The latter point is worth addressing more fully. Although the CBC should be lauded for concerning itself with diversity and representation within its organization and content (including news reporting), there was a sense among many of the callers that it has overcorrected for the historical underrepresentation of different stories and voices. 

This is consistent with my own experience as a listener and viewer. The network’s emphasis on identity issues can cause it to lose the forest for the trees. It has increasingly contributed to a narrow and unrepresentative conception of Canadian civic life that undermines its ability to still play a nation-building role.  

The next argument that the CBC is needed to contest misinformation and disinformation (which has been advanced by CBC’s president and CEO Catherine Tait herself) isn’t a self-evident one. It may be that these issues ultimately require some form of collective response—though the past several years have demonstrated the risks of groupthink and so-called “established narratives”—but it doesn’t necessarily follow that it requires a public broadcaster in general or the CBC’s current size and scope in particular. 

One might even argue that the right lesson is that centralization and consolidation are a threat to overcoming misinformation and disinformation. They can cause bad ideas and wrong information to calcify in the public discourse and undermine the ability of others to challenge them. The COVID-19 “lab leak” story is a powerful example. The CBC (which referred to the lab leak theory as a “conspiracy theory” and “one of the most persistent and widespread pieces of disinformation during the COVID-19 pandemic”) and other major media organizations plainly got it wrong. Smaller, less established, and typically less liberal outlets were generally the ones prepared to pursue the story and its facts. 

The key point here is that today’s fragmented and more decentralized media landscape may be messier and more complicated than the old one, but it’s not obvious that the trade-offs are inherently bad or that it necessitates an ongoing role for the CBC. 

The final case that the CBC’s content is good and well-liked by its audience members was both the most common one cited during the episode and the most counterintuitively unpersuasive. No one doubts that the CBC produces good programming or that some Canadians enjoy listening to or watching it. But that’s not a justification for the current level of public resources dedicated to the CBC or a public broadcaster in and of itself. 

There are a lot of claims on the public purse that might be popular but that doesn’t make them a good idea. Public policy needs to be rooted in something more principled than “Some people like it.” Even the show’s host, Ian Hanomansing, who deserved credit for his fairness and neutrality, seemed to miss this point.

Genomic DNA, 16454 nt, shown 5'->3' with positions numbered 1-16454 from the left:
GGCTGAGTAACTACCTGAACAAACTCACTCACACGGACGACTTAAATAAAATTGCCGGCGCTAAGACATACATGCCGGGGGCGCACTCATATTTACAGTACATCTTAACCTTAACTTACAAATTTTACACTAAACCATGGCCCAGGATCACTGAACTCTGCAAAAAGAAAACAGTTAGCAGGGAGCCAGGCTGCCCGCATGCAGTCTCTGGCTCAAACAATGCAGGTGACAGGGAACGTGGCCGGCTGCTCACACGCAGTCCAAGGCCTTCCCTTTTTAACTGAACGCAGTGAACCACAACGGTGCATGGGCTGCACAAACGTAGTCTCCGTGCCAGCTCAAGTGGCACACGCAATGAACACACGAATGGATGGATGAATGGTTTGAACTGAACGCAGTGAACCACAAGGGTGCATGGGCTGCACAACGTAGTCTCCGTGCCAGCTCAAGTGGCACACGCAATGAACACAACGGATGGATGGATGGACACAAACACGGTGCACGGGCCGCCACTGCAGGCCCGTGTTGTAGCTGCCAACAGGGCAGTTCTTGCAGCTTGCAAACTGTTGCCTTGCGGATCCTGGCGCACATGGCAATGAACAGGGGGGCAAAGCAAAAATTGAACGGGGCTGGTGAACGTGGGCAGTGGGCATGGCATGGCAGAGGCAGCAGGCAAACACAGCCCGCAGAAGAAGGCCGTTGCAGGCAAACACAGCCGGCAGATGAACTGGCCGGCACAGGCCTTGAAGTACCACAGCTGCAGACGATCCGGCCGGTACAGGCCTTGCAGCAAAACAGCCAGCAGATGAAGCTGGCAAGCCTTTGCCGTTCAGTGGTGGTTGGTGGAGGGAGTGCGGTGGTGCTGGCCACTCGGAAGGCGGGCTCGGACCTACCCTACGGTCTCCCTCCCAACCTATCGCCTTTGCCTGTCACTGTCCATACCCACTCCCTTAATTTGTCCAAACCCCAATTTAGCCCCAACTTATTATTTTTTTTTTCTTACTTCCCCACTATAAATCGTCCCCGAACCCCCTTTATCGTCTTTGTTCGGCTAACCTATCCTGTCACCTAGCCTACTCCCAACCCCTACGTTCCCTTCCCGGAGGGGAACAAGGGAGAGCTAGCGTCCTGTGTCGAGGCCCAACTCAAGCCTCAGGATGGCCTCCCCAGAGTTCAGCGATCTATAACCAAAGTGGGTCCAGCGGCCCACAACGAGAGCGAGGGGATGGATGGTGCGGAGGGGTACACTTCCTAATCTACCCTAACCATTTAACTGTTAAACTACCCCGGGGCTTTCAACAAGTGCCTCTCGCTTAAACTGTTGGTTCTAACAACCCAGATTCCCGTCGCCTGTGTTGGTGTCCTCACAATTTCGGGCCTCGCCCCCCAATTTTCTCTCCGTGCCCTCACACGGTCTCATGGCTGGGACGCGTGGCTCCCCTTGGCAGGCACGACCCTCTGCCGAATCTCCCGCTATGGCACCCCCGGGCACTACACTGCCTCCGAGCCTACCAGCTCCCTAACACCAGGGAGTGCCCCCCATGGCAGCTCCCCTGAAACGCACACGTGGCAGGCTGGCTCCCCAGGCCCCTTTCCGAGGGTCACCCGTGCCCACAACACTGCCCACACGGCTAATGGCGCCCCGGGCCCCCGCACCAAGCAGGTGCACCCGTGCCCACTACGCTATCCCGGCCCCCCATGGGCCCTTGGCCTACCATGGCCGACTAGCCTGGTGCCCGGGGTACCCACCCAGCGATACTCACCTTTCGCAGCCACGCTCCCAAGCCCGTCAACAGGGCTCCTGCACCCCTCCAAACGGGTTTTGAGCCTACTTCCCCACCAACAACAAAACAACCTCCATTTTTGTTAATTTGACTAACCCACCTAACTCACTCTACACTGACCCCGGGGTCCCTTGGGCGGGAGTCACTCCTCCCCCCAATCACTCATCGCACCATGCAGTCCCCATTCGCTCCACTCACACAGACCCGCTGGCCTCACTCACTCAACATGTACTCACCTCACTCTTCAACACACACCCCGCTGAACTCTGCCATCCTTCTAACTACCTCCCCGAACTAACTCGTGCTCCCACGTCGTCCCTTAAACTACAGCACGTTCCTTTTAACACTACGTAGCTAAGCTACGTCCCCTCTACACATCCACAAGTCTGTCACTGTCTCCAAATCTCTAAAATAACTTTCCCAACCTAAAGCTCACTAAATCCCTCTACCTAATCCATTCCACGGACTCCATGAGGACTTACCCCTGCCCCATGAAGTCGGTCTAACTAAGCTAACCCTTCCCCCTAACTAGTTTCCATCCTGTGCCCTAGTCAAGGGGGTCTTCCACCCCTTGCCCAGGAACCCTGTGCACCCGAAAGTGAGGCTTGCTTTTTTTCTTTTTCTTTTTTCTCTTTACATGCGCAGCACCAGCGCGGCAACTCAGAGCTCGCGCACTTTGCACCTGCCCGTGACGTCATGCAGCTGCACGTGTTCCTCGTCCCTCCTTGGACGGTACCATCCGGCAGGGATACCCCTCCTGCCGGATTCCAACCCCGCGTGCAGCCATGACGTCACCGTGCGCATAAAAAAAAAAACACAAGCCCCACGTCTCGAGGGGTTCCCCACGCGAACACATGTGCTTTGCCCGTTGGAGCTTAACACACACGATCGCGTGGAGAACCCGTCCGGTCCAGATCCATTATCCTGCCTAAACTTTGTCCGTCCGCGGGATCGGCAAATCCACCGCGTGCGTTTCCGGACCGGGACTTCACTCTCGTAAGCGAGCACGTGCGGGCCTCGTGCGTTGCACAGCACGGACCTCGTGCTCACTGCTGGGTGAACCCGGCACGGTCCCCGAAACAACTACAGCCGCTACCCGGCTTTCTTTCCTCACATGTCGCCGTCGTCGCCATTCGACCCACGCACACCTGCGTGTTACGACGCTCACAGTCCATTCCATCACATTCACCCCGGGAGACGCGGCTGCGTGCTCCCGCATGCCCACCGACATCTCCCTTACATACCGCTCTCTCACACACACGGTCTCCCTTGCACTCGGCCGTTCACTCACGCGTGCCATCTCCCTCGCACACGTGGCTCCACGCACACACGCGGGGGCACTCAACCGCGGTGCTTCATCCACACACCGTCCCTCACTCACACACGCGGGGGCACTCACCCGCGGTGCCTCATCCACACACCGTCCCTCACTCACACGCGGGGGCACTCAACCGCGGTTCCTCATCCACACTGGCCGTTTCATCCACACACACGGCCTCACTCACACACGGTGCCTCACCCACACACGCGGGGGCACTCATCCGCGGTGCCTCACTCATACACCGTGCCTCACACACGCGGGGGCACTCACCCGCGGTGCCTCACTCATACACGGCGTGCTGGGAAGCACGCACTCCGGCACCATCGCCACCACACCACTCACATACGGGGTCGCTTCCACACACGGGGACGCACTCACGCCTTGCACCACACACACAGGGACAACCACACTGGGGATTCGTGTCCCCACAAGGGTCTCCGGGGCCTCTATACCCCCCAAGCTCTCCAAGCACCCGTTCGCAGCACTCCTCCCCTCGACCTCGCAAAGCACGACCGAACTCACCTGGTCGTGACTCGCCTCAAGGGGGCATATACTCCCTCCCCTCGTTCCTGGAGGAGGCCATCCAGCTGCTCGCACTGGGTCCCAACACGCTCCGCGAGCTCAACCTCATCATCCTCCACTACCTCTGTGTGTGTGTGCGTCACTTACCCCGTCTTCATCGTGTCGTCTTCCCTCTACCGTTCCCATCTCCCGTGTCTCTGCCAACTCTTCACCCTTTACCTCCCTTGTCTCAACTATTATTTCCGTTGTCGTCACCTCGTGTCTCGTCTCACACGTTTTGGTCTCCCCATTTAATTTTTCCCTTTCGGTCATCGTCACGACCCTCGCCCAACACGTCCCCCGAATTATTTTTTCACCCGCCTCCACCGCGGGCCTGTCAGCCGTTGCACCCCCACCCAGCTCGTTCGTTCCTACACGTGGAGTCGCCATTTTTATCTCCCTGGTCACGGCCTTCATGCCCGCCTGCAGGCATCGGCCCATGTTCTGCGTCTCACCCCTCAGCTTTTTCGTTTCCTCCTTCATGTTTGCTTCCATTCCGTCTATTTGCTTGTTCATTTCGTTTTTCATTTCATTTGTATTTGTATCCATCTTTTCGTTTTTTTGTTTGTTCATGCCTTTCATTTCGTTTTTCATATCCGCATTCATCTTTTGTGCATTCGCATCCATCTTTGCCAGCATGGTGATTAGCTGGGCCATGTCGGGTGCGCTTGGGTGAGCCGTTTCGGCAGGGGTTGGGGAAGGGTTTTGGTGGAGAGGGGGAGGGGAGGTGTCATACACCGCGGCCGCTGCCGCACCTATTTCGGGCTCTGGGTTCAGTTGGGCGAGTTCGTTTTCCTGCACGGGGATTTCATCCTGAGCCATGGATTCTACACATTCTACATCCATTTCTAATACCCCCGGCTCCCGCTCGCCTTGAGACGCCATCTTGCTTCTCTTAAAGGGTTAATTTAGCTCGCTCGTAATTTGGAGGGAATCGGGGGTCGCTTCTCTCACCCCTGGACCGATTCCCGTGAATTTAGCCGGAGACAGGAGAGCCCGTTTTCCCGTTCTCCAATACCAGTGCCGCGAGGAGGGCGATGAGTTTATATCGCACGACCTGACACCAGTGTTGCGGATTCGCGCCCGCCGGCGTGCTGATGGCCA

During the conversation, I observed that The Hub’s podcast is the eighth most popular Canadian-based one in the “culture and society” category and that six of the seven ahead of us are CBC productions. It strikes me as an odd use of scarce public dollars since it’s hard to argue that there’s a market failure in the production of podcasts. 

Yet Hanomansing’s reaction was that the relative popularity of CBC’s podcasts is somehow market proof that its content resonates with Canadians and therefore a justification for its ongoing role. The reality is that the CBC has a huge financial advantage (which is based on public subsidies rather than market competition) and is able to cross-promote its content across its well-established channels, including its internet, radio, and television assets. That of course doesn’t mean that its podcasts aren’t good or worth listening to, but it does mean that it’s not a fair measure of the CBC’s true competitiveness or a compelling case for maintaining it. 

I don’t mean to be presumptuous but I’m reasonably confident that if we received $1.24 billion in annual public funding (which suffice to say is considerably more than The Hub’s total budget), we could probably climb to higher than the eighth-most popular Canadian-based podcast in our category. We wouldn’t presume however that it was necessarily evidence of our real public support or entitled us to ongoing government resources. 

I guess the upshot is that while I was glad to participate in the conversation and think it generally speaks well of the CBC that it permitted such a discussion on its network, I came away no less convinced of the case in favour of “right-sizing” and even defunding the CBC. What that means in practice is still an open question and, as I said on the program, there will soon be a growing onus on Poilievre and the Conservatives to bring greater definition to their plans. But their basic instinct is right as a matter of principled policymaking.  

Do we still need the CBC? My answer is still no.